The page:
The Book

Amaranth Borsuk

University of Washington, Bothell


Clay Bulla (Sumer, 3500 BCE)     Clay Tablet (Mesopotamia, 2800)         Scroll (Papyrus: 1900, Parchment: 1600)      Jiance (China, 1600) 

Sutra (India and Sri Lanka, 450)         Khipu (Peru, 2500/1500)                   Waxed Tablet (Greece, 400)         Parchment notebook (Rome, 55)

Concertina (China, 618 CE)                        Butterfly (960)                                Wrapped back (1127)                       Stab binding  (1644)

Abbreviated timeline

  • 2800 BCE – 100 CE — Clay tablet
  • 2600 BCE – 700 CE — Papyrus Scroll
  • 150 CE – present — Codex
  • 600–1200  — Monastic illuminated manuscripts
  • 1041 — Chinese movable type
  • 1450 — Printing press, movable type, oil-based ink
  • 1932 — Audiobook records for the visually impaired
  • 1971 — Project Gutenberg Ebooks (Michael S. Hart)
  • 1986 — Earliest e-readers (Franklin, NuvoMedia)
  • 2007 — Kindle e-reader

Material metaphors

Literature was never only words, never merely immaterial verbal constructions. Literary texts, like us, have bodies, an actuality necessitating that their materialities and meanings are deeply interwoven into each other.


—N. Katherine Hayles

Writing Machines (2002)

Chansonnier de Jean de Montchenu (ca. 1470, coll. BNF), 2007 facsimile, image via UC Libraries.

Artists' Books

[An artist's book] integrates the formal means of its realization and production with its thematic or aesthetic issues. […] It has to have some conviction, some soul, some reason to be and to be a book in order to succeed.


 —Johanna Drucker

The Century of Artists Books (2004)

Alison Knowles, The Big Book (1967).

Between Page & Screen

Mediated Reading

As much acts of interpretation as material things, as much processes as objects, media are not merely storage mechanisms somehow independent of the acts of reading they record.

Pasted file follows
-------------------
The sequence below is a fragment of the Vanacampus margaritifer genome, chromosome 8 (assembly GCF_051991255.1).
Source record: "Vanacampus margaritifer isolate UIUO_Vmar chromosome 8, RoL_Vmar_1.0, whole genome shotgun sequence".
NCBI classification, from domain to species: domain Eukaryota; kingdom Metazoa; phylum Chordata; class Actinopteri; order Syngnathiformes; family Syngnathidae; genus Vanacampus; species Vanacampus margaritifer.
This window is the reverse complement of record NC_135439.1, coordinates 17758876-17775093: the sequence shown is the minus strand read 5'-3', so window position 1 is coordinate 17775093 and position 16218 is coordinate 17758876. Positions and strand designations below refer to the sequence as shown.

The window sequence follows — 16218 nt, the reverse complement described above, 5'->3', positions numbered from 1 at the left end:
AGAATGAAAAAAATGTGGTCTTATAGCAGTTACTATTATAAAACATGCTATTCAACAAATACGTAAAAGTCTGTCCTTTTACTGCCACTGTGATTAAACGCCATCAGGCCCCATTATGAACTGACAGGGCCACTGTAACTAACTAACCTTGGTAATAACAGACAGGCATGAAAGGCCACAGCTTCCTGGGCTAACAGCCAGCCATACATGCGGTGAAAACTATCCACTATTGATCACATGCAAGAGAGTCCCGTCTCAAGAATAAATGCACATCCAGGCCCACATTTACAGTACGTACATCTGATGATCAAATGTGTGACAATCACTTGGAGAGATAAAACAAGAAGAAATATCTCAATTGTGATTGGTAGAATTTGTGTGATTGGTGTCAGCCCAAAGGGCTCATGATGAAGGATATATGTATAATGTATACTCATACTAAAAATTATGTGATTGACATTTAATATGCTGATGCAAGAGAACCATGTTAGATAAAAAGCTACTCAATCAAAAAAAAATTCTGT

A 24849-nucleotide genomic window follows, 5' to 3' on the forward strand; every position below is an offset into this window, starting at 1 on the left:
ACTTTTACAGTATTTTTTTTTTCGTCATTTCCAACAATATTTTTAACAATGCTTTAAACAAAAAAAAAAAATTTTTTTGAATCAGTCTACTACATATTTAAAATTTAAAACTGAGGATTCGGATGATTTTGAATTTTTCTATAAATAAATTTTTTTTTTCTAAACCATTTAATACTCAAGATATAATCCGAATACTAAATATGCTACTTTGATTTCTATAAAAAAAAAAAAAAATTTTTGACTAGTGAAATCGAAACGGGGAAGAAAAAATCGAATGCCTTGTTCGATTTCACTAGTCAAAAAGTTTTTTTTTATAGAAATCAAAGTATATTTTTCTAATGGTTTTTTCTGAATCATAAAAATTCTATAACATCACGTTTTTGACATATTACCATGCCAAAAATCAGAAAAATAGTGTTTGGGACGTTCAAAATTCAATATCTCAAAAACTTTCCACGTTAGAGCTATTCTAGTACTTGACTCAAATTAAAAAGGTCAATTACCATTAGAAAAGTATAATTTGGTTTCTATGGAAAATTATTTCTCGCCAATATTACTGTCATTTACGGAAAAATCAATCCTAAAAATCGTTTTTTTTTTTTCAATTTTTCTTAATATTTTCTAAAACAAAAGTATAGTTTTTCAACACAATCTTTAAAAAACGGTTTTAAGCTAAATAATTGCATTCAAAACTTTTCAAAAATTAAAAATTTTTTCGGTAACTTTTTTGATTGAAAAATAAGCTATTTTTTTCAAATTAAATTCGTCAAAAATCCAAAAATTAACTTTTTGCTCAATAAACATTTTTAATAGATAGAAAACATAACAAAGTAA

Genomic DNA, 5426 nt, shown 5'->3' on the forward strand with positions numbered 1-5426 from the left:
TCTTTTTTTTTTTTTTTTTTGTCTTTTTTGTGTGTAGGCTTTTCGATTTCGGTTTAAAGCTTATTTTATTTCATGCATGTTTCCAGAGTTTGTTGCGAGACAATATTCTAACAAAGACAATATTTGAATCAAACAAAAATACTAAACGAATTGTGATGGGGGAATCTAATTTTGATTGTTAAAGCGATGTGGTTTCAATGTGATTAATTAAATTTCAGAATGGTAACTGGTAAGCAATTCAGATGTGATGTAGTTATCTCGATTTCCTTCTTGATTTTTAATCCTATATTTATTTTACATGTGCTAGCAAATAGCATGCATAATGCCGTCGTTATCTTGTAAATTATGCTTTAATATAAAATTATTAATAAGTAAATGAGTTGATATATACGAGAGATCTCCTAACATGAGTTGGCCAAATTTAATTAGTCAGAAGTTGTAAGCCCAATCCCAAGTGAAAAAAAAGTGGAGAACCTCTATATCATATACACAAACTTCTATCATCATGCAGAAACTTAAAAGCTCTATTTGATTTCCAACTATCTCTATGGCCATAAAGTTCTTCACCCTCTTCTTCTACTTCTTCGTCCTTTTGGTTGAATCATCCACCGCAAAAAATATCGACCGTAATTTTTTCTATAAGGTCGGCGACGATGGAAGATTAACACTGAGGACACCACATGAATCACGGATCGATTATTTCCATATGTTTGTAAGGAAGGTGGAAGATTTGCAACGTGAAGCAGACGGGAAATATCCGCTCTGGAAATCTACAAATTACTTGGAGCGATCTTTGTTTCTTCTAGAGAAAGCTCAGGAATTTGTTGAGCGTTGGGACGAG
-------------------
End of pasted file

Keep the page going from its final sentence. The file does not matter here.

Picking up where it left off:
—Craig Dworkin

No Medium (2013)

Tender Claws, Pry (2014).

the Reader

It might be any art: an artist’s book could be music, photography, graphics, intermedial literature. The experience of reading it, viewing it, framing it—that is what the artist stresses in making it.


—Dick Higgins

"A Preface" (1985)

Emmett Williams, Sweethearts (1967).

Sweethearts, digital facsimile by Mindy Seu,

  • The Book as Object
  • The Book as Content
  • The Book as Idea
  • The Book as Interface

The book

The Book as VR

A book is a sequence of spaces. 


Each of these spaces is perceived at a different moment - a book is also a sequence of moments.

. . . .

A book is not a case of words, nor a bag of words, nor a bearer of words.


—Ulises Carrión

“The New Art of Making Books” (1975)

Tunnel Under The Thames (S & J Fuller, London, 1826). Hand-colored peepshow. Collection of State Library of South Australia.

The Book as Cinematic Space

Michael Snow, Cover to Cover (1975).

The Book as Recombinant Structure

Regiomontanus, Calendrium (Venice: Maler, Ratdolt & Löslein, 1476).

| Raymond Queneau, Cent Mille milliards de poèmes (Gallimard, 1961).

The Book as ephemeral

Wait, later this will be nothing





—Dieter Roth

Snow (1964/65)

Dieter Roth, Literaturwurst (1969).

The Book as mute object

Alisa Banks, Edges: Cornrow (2007).

The book as interface

Books don’t simply mediate a meeting of minds between reader and author. They also broker (or buffer) relationships among the bodies of successive and simultaneous readers—or even between one person who holds the book and others before whose gaze, or over whose dead body, she turns its pages.



—Leah Price, How to Do Things with Books

in Victorian Britain

A House of Dust

a house of (material)


                    using (light source)

                              inhabited by (inhabitants)



A book of dust

Based on Nick Montfort's reimplementation

of Alison Knowles and James Tenney's House of Dust,

a 1967 computer-generated poem in Fortran, using Javascript.

The Book

By Amaranth Borsuk

The Book

Brown Bag talk, MIT Press, September 2017

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